1256. News + How Did We Get Here? PART 2

Weekly news + a look at how the 1964 Civil Rights Act has resulted in a 2-constitution system in America

IT’S NEW TO ME

Democrats Openly Urging United Nations To Intervene In America! (MUST READ)

Insane Dem Introducing Bill To Protect Rioters And Looters From Trump!

Amid National Racial Awakening, Alabama Deputies Called to Extinguish Burning Cross

Race Hustling Academic Proposes Punishing White Children Because They are Inherently Evil

BLM Plan to Police the Police (What could possibly go wrong?)

 DOJ Charges Man with Using Facebook to Incite Riot

After NYC Mayor Reveals Partial Police Defunding – 600 Police Officers Consider Abandoning The Force

Russians may have intervened in 2016 election, for Hillary

 White Protesters Wash Feet Of Black Protest Organizers

Unbelievable: Democrats Approve Protests, But Still Crackdown On Churches! 

Forget October; John Bolton to Drop June Surprise on Trump Reelection Campaign

“Looney Tunes” Remakes Now Eliminating Elmer Fudd’s Evil Hunting Rifle¬†

Minnesota AG Keith Ellison’s Son: “We Are Going To Dismantle The Minneapolis Police Department”

Twitter Takes Another Action Against Trump’s Account Over George Floyd Memorial Video

Tucker: Here Are The Radical Leftists Demands From Autonomous Zone

It Begins: UN Authorizes Officials To Start Working With Antifa Protesters

NYC police union to sue rioters for cops’ injuries

SETTING OUR MINDS ON THINGS ABOVE

HOW DID WE GET HERE
Part 2 – How We View the Constitution Today

Today we continue our look at the extreme partisan divide that has polarized our nation.¬†As we saw in¬†last week’s article,¬†civil rights law gave bureaucrats and judges emergency powers to override the normal constitutional order, bypassing democracy. But the key question is:

Under what conditions is the government authorized to activate these emergency powers?

It is a question that has been much studied by political thinkers in Europe. Usually when European governments of the past bypassed their constitutions by declaring emergencies, it was on the grounds of a military threat or a threat to public order.

¬†But in America, as our way of governing has evolved since 1964, emergencies are declared on a moral basis: people are suffering; their newly discovered rights are being denied. America can’t wait anymore for the ordinary democratic process to take its course.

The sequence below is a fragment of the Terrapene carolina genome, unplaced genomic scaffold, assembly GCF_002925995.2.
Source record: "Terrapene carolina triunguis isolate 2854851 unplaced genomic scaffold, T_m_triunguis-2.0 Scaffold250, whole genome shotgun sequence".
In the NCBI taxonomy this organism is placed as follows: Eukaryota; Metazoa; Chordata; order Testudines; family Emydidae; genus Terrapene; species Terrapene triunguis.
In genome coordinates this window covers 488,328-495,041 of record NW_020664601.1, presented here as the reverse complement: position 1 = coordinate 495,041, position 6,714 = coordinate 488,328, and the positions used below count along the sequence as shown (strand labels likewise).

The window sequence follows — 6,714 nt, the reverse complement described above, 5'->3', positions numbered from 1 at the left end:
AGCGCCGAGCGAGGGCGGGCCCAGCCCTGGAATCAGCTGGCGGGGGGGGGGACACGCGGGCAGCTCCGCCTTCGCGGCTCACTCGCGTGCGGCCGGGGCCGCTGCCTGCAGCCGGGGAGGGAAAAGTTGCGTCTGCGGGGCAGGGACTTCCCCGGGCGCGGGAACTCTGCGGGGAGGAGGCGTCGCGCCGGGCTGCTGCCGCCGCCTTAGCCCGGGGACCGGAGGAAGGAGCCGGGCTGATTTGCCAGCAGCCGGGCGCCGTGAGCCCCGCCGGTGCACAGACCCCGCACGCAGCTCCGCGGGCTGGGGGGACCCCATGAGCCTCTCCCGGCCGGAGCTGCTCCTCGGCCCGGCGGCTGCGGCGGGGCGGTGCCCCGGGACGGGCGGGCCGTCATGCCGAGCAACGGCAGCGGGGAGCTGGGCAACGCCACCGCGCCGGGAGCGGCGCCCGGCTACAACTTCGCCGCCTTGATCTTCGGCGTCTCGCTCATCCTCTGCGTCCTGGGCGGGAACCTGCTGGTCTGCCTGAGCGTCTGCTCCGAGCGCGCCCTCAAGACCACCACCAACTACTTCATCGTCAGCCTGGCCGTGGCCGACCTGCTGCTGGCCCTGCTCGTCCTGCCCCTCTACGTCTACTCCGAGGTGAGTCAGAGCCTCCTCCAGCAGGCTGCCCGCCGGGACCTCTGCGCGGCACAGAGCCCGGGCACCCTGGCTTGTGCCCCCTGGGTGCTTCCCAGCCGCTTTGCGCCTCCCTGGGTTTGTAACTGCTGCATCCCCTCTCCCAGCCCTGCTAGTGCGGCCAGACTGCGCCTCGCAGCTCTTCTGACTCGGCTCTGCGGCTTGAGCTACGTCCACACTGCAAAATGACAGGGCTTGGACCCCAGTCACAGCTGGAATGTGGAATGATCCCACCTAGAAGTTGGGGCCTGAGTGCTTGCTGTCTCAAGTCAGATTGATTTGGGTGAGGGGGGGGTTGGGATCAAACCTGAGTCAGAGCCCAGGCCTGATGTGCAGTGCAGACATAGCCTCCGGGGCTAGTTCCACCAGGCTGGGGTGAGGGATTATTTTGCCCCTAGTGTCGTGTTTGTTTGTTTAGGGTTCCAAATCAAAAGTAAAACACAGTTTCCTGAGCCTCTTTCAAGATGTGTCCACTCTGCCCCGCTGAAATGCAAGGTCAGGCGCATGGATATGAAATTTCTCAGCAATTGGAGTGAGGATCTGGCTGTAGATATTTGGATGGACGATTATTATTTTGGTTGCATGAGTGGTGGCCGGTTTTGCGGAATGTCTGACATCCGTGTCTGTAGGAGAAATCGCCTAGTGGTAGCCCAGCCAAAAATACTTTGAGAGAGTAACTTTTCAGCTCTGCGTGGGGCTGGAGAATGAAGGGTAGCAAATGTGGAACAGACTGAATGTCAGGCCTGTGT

In order to justify its special powers, the government must create a class of officially designated malefactors. With the Civil Rights Act of 1964, the justification of this strong medicine was that there was a collection of Southern politicians who were so wily and devious, and a collection of Southern sheriffs so ruthless and depraved, that one could not, and was not morally obliged to, fight fair with them.

That pattern has perpetuated itself, even as the focus of civil rights has moved to American institutions less obviously objectionable than segregation. Every intervention in the name of rights requires the identification of a malefactor. So very early on in the gay marriage debate, those who believed in traditional marriage were likened to segregationists or to those who had opposed interracial marriage. (Joe Biden recently said: “Let’s be clear: Transgender equality is the civil rights issue of our time. There is no room for compromise when it comes to basic human rights.”)

As civil rights laws have been extended by analogy into other areas of American life, the imputation of moral non-personhood has been aimed at a growing number of people who have committed no sin more grievous than believing the same things they did two years ago, and therefore standing in the way of the progressive juggernaut.

In addition to the moral component, there’s another characteristic of the new “civil rights constitution.” It’s called¬†intersectionality. As long as civil rights law was limited to protecting the rights of Southern blacks, it was a stable system. It had the logic of history behind it, which both justified and focused its application. But if other groups could be given the privilege of advancing their causes by bureaucratic fiat and judicial decree, there was the possibility of a gradual building up of vast new coalitions, maybe even electoral majorities.

This was made possible because almost anyone who was not a white heterosexual male could benefit from civil rights law in some way.

By the mid1980s, the “intersectional” coalition of civil rights activists started using the term “people of color” to describe itself. Now, logically, if there really is such a thing as “people of color,” and if they are demanding a larger share of society’s rewards, they are ipso facto demanding that “non-people of color” get a smaller share.

We’ll conclude this series next week. Stay tuned.

RELATED ARTICLES

ON THE LIGHTER SIDE

The Bible tells us to love our neighbors, and also to love our enemies, probably because they are generally the same people.

Check out my YouTube channel.

ATTRIBUTIONS

Inclusion of photographs and/or images in no way implies the endorsement of this blog or its information by the photographer or designer.


Leave a Reply

xx